Every day brand interactions occur that either draw customers into your community or send them running for the hills. Online social networks offer an opportunity to salvage small mistakes that leave big impressions, or add salt to wounds that starts a movement against your brand.
We all remember the infamous 'United Breaks Guitars' incident, where a dissatisfied customer wrote an unflattering song and video about United Airlines and, as of today, has close to 12 million viewers. The damage caused to the United brand by a relatively small, yet poor decision to throw a customer's guitar and fail to make amends is monumental and a lesson to us all.
The lesson that seems gets missed is that, in contrast, small interactions can become powerful hooks that draw people to your brand, building loyalty, respect and affection for your company and the people who work for you.
A Mini Case Study: A Social, Local Fashion Industry and One Bad Apple
Some businesses get it right and I want to draw attention to a few great businesses in my community who provide excellent service and online support for their women’s retail stores, and one that doesn’t. Following are 6 Recommendations to avoid a customer service crisis, using our great local shops as an example of the do’s, contrasted with the story of a recent interaction I had with a large chain store called Envy for the dont’s.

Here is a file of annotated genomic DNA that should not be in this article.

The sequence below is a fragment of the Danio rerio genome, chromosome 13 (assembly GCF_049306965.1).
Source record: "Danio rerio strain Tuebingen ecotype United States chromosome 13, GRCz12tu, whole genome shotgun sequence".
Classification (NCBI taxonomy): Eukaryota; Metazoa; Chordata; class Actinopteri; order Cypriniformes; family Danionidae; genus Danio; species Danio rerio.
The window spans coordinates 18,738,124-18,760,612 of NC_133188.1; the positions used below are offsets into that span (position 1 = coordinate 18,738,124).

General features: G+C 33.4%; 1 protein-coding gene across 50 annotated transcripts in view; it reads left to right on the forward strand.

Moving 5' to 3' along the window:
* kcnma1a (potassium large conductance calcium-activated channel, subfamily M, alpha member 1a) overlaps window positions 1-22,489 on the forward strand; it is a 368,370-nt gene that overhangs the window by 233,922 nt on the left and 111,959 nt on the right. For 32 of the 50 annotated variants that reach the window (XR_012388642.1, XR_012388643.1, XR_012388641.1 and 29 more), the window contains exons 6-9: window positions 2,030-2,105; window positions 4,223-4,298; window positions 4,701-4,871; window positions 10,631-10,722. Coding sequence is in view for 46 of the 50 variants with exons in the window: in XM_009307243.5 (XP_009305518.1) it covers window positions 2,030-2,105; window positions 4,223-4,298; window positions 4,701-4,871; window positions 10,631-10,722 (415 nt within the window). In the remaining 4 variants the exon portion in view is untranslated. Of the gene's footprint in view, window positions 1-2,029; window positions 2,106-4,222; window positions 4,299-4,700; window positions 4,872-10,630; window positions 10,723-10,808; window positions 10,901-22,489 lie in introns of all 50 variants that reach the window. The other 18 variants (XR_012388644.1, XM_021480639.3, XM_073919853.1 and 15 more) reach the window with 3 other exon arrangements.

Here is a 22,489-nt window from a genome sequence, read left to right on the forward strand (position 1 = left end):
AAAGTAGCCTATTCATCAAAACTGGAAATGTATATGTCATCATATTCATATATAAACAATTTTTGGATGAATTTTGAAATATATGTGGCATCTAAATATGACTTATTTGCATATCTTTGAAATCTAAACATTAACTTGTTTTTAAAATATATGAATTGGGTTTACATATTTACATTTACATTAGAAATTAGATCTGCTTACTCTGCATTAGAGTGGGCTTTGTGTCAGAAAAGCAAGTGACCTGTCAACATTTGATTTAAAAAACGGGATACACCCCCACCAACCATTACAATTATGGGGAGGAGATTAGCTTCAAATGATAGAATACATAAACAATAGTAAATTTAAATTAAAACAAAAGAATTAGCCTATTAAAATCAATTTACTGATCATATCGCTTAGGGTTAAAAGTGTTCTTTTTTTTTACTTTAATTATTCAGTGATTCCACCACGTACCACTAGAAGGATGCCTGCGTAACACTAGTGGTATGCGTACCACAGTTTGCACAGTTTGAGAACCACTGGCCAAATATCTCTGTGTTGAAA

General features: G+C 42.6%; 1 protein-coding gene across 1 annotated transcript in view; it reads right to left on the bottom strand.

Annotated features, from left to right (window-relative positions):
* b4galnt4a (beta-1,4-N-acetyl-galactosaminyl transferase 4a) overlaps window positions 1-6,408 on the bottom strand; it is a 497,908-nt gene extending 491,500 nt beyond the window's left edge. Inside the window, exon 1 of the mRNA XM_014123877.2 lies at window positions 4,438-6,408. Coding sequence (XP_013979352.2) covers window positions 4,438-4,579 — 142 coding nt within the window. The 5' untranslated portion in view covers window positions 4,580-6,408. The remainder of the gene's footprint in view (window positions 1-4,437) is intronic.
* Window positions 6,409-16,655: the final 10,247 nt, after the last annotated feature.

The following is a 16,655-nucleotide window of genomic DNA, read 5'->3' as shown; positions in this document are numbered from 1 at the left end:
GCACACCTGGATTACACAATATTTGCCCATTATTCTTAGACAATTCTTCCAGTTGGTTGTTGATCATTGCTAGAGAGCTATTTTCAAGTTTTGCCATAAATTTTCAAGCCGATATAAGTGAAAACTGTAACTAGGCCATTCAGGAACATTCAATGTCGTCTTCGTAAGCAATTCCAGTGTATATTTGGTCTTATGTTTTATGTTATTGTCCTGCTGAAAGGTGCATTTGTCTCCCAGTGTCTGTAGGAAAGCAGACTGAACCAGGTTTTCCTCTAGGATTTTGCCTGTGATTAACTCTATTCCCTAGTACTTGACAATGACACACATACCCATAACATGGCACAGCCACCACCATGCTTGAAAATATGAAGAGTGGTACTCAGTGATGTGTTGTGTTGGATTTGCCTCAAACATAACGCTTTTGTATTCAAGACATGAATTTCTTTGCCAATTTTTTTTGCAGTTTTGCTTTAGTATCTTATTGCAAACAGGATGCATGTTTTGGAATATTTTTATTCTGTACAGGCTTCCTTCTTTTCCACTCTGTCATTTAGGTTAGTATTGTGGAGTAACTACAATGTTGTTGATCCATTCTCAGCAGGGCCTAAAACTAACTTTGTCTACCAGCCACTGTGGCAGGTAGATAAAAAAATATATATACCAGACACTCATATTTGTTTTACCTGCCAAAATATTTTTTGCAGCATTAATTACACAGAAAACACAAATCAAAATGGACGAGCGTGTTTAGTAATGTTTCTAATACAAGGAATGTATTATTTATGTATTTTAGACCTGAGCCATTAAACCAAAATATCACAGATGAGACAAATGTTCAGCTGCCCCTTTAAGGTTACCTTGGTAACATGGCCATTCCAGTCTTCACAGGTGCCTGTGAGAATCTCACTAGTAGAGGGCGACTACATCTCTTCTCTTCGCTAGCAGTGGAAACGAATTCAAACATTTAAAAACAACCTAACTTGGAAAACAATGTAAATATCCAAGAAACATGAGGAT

1. Let Employees Take Ownership of Your Community
I’m not a power shopper but I like to shop and consider it an important part of my social life. The local, independent stores listed below call me by name, ask me how my pregnancy is going, treat me as a friend, and chat with me online.
- Je Suis Prest never questions the nature of a return, knows my style, my size, my buying interests.
- Silver Daisy Designs, after getting to know me and trust my loyalty and appreciation for their products, has offered for me to take clothes from their store to wear at local events.
- Manchester Shoes asks me how my mother likes the boots she bought a few weeks ago and congratulated me on my pregnancy (which doesn’t show yet, by the way).
- Urban Shoe Myth, is another great boutique shop that brings in unique products based on an intimate, personal knowledge of their customers.
- Both Silver Daisy and Je Suis Prest take part in Saint John Cut (community photo shoots), in support of local artists and a growing fashion sector, among many other community-based fashion initiatives benefiting a variety of community charitable organizations.